The internal medicine team is apprehensive that Mrs. X will continue to refuse anti-hypertensive medications out of concern that the medications would harm her pregnancy, as she had in the hospital. She remains hypertensive, with average systolic blood pressure in the 180 to 200 mm Hg range; however, after much discussion with her and her family members, she agrees to try amlodipine, 5 mg/d, a category C drug. She says that she will adhere to the medication if she does not experience any side effects.

Mrs. X is discharged on hospital Day 4 to outpatient follow-up.

The authors' observations

When considering a diagnosis of pseudocyesis, the condition should be distinguished from others with similar presentations. Before beginning a psychiatric evaluation, a normal pregnancy must be ruled out. This is easily done with a positive urine or serum [beta]-hCG and an abdominal or transvaginal ultrasound. Pseudocyesis can be differentiated from:

* delusion of pregnancy (sometimes referred to as psychotic pregnancy)--a delusional disorder often seen in psychotic illness without any physical manifestations of pregnancy

* pseudopregnancy (sometimes referred to as erroneous pseudocyesis), another rare condition in which signs and symptoms of pregnancy are manifested (1,6,7) but the patient does not have a delusion of pregnancy.

Pseudocyesis, in contrast, comprises the delusion of pregnancy and physical manifestations. (2) These distinctions could be difficult to make clinically; for example, an increase in abdominal girth could be a result of pseudocyesis or obesity. In the setting of physical manifestations of pregnancy, a diagnosis of pseudocyesis is more likely (Table (1)).

Patients with pseudocyesis exhibit subjective and objective findings of pregnancy, such as abdominal distension, enlarged breasts, enhanced pigmentation, lordotic posture, cessation of menses, morning sickness, and weight gain. (8,9) Furthermore, approximately 1% of pseudocyesis patients have false labor, as Mrs. X did. (10) Typically, the duration of these symptoms range from a few weeks to 9 months. In some cases, symptoms can last longer (11) ; at admission, Mrs. X reported that she was 11 months pregnant. She saw nothing wrong with this assertion, despite knowing that human gestation lasts 9 months.

In delusion of pregnancy, a patient might exhibit abdominal distension and cessation of menses but have no other objective findings of pregnancy. (7) Rather than being a somatoform disorder such as pseudocyesis, a delusion of pregnancy is a symptom of psychosis or, rarely, dementia. (12)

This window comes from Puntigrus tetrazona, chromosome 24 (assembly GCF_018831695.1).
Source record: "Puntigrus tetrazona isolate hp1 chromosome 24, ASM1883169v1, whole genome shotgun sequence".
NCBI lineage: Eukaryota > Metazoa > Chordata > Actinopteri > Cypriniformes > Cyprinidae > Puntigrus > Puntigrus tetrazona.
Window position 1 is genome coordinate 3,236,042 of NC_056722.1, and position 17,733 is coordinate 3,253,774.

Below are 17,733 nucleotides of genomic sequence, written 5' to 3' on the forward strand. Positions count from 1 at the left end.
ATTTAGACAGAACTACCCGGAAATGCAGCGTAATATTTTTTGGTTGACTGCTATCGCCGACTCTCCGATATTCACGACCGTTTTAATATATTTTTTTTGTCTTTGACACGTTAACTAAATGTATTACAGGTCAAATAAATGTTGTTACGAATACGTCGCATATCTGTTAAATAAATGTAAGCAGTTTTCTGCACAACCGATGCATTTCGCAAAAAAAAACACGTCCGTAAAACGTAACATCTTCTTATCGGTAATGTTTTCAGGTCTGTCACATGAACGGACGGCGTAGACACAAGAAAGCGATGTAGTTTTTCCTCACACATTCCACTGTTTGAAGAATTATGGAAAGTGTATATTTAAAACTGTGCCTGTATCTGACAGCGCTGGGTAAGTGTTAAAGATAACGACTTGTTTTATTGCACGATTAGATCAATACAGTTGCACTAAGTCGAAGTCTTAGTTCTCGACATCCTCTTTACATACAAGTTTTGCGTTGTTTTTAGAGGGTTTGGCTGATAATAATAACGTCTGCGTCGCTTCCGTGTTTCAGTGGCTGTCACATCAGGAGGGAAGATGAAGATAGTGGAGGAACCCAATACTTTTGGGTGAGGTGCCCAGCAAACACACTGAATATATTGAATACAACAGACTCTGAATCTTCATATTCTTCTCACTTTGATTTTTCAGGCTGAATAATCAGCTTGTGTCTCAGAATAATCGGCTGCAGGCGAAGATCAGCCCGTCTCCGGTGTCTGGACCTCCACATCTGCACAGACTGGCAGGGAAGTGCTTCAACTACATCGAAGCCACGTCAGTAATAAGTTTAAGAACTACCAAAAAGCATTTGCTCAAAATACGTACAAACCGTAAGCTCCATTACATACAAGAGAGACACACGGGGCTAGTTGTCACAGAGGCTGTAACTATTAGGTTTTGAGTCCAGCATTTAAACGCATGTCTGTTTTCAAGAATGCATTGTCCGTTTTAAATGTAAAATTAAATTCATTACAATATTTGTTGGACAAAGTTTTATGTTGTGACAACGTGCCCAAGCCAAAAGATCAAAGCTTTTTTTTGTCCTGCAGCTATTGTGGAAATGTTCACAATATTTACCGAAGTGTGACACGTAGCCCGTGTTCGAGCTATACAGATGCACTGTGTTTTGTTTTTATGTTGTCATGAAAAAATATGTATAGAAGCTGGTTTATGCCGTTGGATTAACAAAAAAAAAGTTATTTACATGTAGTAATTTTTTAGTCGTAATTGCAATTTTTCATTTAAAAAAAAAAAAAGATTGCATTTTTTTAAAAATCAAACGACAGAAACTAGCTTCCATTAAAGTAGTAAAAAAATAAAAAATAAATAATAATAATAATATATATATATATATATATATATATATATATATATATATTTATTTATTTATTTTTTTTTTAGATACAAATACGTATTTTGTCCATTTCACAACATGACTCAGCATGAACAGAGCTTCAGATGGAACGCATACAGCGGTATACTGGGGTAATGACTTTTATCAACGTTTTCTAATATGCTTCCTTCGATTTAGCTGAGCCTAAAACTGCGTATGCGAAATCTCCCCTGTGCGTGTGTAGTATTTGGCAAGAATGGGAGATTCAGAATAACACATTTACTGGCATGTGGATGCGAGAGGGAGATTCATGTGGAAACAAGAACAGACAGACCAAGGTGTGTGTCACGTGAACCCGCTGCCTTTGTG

Pseudopregnancy is a somatic state resembling pregnancy that can arise from a variety of medical conditions. A full medical workup and intensive mental status and cognitive evaluation are necessary for diagnostic clarity. Although the pathology and workup of delusional pregnancy is beyond the scope of this article, we suggest Seeman (13) for a review and Chatterjee et al (14) and Tarin et al (1) for guidance on making the diagnosis.

Theories about pathophysiology

As with many psychosomatic conditions, the pathological process of pseudocyesis originally was thought of in a psychodynamic context. Several psychodynamic theories have been proposed, including instances in which the internal desire to be pregnant is strong enough to induce a series of physiological changes akin to the state of pregnancy. (6)

Other examiners of pseudocyesis have noted its development from fears and societal pressure, including the loss of companionship or "womanhood." (6,9) Last, the tenuous interplay of desire for a child and substantial fear of pregnancy appears to play a role in many cases. (9,11) Rosenberg et al (15) reported on a teenager with pseudocyesis who desired to be pregnant to appease her husband and family, but feared pregnancy and the implications of having a child at such a young age. As this team wrote, "this pregnancy sans child fulfilled the needs of the entire family, at least temporarily." (15)

Prevailing modern theories behind the somatic presentations of these patients hinge on an imbalance of the hypothalamic-pituitary-adrenal axis. (9) Although this remains the area of ongoing research, most literature has not shown a consistent change or trend in laboratory levels of hormones associated with pseudocyesis. (16) Tarin et al, (1) however, did show a similar hormonal profile between patients with pseudocyesis and those with PCOS. Although urine or serum pregnancy testing and ultrasonography are indicated to rule out pseudopregnancy, we see no benefit in obtaining other lab work in most cases beyond that of a general medical workup, because such evaluations are not helpful in diagnosis or treatment.

Mrs. X's abdomen was protuberant and she displayed the typical linea nigra of pregnancy. Many authors have theorized the physiological mechanism behind the abdominal enlargement to include contraction of the diaphragm, which reduces the abdominal cavity and forces the bowel outwards. As abdominal fat increases, the patient becomes constipated, and the bowel becomes distended. (10,16) Although the cause of our patient's abdominal enlargement was not pursued, we note that the literature reported that the abdominal enlargement disappears when the patient is under general anesthesia. (10,16,17)

Characteristics of pseudocyesis

Bivin and Klinger's 1937 compilation of >400 cases of pseudocyesis over nearly 200 years remains a landmark in the study of this condition.18 In their analysis, patients range in age from 20 to 44; >75% were married. The authors noted that many of the women they studied had borne children previously. Further social and psychological studies came from this breakthrough article, which shed light on the dynamics of pseudocyesis in many patients with the condition.